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Effects of in situ animal-fluid interactions on transport and mixing

Citation

Young, Kakani Katija (2010) Effects of in situ animal-fluid interactions on transport and mixing. Dissertation (Ph.D.), California Institute of Technology. http://resolver.caltech.edu/CaltechTHESIS:05252010-172302796

Abstract

Traditional studies of animal-fluid interactions have led to the understanding of factors that affect the distribution, ecology and energetics of swimming organisms. These interactions are commonly investigated by using quantitative flow measurement techniques, which include digital particle image velocimetry. Due to limitations in quantitative flow measurements in the natural environment, animal measurements are conducted in laboratories. Laboratory measurement techniques have been shown to have an altering impact on animal behavior and resulting flow fields. Hence, it is reasonable to question conclusions made about the impact of background flows in the natural environment from measurements conducted in the laboratory. Therefore, an apparatus that will enable the quantitative measurement of flows surrounding a swimming animal in the field is needed to accurately address the effect of background flows on animal swimming and fluid transport. We describe the development of a self-contained underwater velocimetry apparatus that achieves the goal of real-time, quantitative field measurements of aquatic animal-fluid interactions. Using this apparatus, we obtain measurements of flow fields surrounding animals in the field and analyze the effect of background flows on swimming animals. Using a dynamical systems technique called Lagrangian coherent structures to quantitatively compare laboratory and field-generated flows, we find that background flow structures alter fluid transport by swimming jellyfish. From these studies, we define a biologically-relevant metric for animal feeding that is based entirely on the volume of fluid that interacts with the swimming animal. The ability to quantify background flows and their influence on animal-fluid interactions will allow us to broaden our concept of animal-fluid interactions to include the effects swimming animals have on their surrounding environment. This represents a paradigm shift in the analysis of animal-fluid interactions. Recent studies have provided heated debate about whether biologically-generated (or biogenic) mixing can have an impact in the ocean. Arguments for biogenic mixing lacked an efficient mechanism for fluid transport in viscous and stratified flow environments. We present an effective mechanism for biogenic mixing called drift, which is active during swimming, and results in permanent displacement of fluid in the direction of the animal's motion (in unstratified flow). We show that unlike mechanisms that rely on turbulent mixing generated by wake structures, drift is enhanced as viscous effects are increased. While drift has been observed in jellyfish and copepods, to understand its relevance in the global ocean, the effects of stratification need to be considered. By conducting simulations of moving bodies in stratified flow, we show that at buoyancy frequencies on the order of the mean ocean, fluid transport due to drift remains a powerful mechanism through which swimming animals may provide a significant contribution to mixing in the oceans.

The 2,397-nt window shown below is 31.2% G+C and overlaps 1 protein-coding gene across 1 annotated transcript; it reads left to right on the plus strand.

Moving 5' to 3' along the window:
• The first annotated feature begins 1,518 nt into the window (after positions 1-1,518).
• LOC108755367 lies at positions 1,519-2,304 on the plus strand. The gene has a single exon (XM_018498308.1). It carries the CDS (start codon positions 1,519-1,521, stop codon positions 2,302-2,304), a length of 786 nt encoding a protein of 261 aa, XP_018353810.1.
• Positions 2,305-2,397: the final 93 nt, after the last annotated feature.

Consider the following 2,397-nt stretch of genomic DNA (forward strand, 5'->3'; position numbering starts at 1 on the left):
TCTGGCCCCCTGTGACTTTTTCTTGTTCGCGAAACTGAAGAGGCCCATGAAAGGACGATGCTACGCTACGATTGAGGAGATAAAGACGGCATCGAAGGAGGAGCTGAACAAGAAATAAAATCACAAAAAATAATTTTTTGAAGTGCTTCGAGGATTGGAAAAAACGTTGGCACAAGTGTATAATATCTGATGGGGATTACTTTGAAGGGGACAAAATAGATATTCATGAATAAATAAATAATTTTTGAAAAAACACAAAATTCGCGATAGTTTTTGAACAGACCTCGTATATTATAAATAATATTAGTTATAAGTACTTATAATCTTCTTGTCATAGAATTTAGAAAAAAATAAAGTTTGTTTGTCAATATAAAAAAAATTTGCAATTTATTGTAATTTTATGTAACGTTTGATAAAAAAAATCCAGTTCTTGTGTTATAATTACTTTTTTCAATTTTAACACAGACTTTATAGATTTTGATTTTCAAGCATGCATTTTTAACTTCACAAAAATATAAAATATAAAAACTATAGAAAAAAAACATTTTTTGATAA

Item Type:Thesis (Dissertation (Ph.D.))
Subject Keywords:animal-fluid interactions, field measurements, DPIV, LCS
Degree Grantor:California Institute of Technology
Division:Engineering and Applied Science
Major Option:Bioengineering
Thesis Availability:Mixed availability, specified at file level
Research Advisor(s):
  • Dabiri, John O.
Thesis Committee:
  • Schneider, Tapio (chair)
  • Gharib, Morteza
  • Pullin, Dale Ian
  • Dabiri, John O.
Defense Date:30 April 2010
Author Email:kakani (AT) caltech.edu
Record Number:CaltechTHESIS:05252010-172302796
Persistent URL:http://resolver.caltech.edu/CaltechTHESIS:05252010-172302796
Default Usage Policy:No commercial reproduction, distribution, display or performance rights in this work are provided.
ID Code:5838
Collection:CaltechTHESIS
Deposited By: Kakani Young
Deposited On:26 May 2010 22:05
Last Modified:26 Dec 2012 03:26

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